The Curious Tone Deafness of Basecamp
The map of moral leadership at work has been redrawn.
by Tim Leberecht
Basecamp was one of those companies known for “getting it.” It had long prided itself on being a unique moral and strategic voice among same-same tech with a keen ear for customer and employee needs. Jason Fried and David Heinemeier Hansson, the two founders, were seen as progressive voices on the future of work, and their 2010 book Re:Work tore apart stubborn productivity myths and made a case for company cultures neither driven by bureaucratic rigamarole nor workaholism. “It doesn’t have to be crazy at work,” they claimed, and to date, Basecamp seemed to exemplify their credo. Until, well, it got crazy at work.
Over the past few days, employees have been leaving the company en masse after a controversial blog post in which CEO Jason Fried announced a new policy prohibiting “societal and political discussions” on internal forums, and co-founder David Heinemeier Hansson offered “generous” severance packages to anyone who disagreed with this stance.
It is worth reading excerpts from the original post:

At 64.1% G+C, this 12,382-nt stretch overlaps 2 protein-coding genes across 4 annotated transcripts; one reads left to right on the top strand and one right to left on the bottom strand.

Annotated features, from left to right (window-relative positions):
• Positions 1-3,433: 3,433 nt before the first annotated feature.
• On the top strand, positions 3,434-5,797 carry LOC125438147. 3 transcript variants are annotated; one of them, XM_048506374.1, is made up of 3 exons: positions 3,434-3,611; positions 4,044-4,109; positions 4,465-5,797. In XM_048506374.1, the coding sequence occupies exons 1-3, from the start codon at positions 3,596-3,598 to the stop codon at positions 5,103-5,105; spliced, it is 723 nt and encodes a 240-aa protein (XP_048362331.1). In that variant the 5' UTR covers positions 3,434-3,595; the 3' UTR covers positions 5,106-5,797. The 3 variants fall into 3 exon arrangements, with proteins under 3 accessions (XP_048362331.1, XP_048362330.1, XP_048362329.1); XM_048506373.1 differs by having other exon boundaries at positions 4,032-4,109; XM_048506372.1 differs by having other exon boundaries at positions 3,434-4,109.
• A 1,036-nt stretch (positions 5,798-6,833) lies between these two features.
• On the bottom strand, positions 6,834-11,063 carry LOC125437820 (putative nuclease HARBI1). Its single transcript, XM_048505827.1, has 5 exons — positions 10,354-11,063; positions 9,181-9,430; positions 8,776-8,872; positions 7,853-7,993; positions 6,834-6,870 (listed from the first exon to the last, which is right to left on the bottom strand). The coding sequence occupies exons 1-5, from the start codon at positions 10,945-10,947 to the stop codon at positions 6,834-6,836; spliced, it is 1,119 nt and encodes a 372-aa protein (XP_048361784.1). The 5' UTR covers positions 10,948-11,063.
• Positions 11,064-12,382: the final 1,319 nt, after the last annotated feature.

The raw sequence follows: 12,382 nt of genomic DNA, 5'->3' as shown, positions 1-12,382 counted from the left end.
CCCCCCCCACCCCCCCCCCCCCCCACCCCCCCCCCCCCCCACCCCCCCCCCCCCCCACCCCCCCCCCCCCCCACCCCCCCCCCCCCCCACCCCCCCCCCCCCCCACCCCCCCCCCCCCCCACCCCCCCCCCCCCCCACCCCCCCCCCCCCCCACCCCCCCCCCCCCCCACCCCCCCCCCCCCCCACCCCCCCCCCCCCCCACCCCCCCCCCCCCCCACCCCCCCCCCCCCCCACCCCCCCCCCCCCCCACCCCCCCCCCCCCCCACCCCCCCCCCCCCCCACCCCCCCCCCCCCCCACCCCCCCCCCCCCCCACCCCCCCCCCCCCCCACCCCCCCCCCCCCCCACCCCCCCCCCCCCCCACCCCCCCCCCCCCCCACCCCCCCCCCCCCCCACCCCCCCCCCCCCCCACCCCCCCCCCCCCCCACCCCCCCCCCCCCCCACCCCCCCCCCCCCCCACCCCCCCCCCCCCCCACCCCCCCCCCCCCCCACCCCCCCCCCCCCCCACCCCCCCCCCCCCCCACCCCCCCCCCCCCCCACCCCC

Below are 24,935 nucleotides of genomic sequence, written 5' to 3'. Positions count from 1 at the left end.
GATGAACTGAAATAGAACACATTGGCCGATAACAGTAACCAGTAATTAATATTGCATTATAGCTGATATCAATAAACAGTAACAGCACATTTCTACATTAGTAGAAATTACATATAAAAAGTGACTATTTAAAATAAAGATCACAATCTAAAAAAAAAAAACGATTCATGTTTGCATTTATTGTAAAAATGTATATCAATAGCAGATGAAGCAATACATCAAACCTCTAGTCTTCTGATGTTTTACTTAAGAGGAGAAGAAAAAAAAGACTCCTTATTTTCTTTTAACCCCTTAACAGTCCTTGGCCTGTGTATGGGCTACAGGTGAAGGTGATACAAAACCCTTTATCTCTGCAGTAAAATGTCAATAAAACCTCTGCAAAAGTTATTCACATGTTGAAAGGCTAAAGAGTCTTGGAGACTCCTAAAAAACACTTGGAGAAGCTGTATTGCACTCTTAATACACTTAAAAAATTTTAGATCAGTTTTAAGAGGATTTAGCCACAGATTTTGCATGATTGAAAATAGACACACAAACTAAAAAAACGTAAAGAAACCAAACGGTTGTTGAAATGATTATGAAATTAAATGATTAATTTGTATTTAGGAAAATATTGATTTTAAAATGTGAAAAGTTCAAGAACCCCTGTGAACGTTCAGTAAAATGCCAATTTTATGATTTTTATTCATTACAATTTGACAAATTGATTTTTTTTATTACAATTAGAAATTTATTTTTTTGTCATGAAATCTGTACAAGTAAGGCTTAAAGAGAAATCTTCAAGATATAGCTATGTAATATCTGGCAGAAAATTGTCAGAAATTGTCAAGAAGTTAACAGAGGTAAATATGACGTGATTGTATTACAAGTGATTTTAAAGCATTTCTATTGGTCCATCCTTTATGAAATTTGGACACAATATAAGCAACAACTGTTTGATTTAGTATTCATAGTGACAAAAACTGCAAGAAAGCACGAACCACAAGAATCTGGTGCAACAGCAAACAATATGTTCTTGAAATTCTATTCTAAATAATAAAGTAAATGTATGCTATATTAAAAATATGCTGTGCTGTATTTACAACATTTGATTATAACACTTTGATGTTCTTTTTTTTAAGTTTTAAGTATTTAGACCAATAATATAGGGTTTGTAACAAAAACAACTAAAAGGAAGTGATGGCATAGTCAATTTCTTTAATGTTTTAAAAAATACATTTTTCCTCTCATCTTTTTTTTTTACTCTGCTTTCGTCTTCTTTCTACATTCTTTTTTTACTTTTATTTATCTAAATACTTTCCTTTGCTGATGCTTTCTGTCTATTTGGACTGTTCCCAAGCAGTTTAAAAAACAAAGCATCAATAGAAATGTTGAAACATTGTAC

“Today’s social and political waters are especially choppy. Sensitivities are at 11, and every discussion remotely related to politics, advocacy, or society at large quickly spins away from pleasant,” Jason Fried wrote. He added about the impact it has on the company saying “It’s a major distraction. It saps our energy, and redirects our dialog towards dark places. It’s not healthy, it hasn’t served us well. And we’re done with it on our company Basecamp account where the work happens.”
Furthermore, he wrote:
“We don’t have to solve deep social problems, chime in publicly whenever the world requests our opinion on the major issues of the day, or get behind one movement or another with time or treasure. These are all important topics, but they’re not our topics at work — they’re not what we collectively do here.”
You understand where the founders are coming from, and in a business world where having a social mission is the new business card, Fried’s realism and modesty are honest and refreshing.
And yet, it is perplexing how the Basecamp founders misread their employees’ sentiment, how disconnected they appear to be from their staff.
A recent Gartner survey found that “68% of employees would consider leaving their employer for an organization that takes a stronger stance on societal and cultural Issues.” It turns out Basecamp’s employees are no exception.
The desire to separate work and personal life has always been one of Basecamp’s flagship values. But in the wake of the events of 2020, this kind of imposed clarity is no longer tenable. Things have gotten blurry, and when it comes to being human at work, boundaries are no longer drawn around the domains of work-life but one’s ideological convictions. Coinbase, Google, and Facebook have faced similar issues, and a new gospel that’s been audible all along is gaining steam: being your true self at work means being allowed to be your political self at work.
This article first appeared in the Journal of Beautiful Business.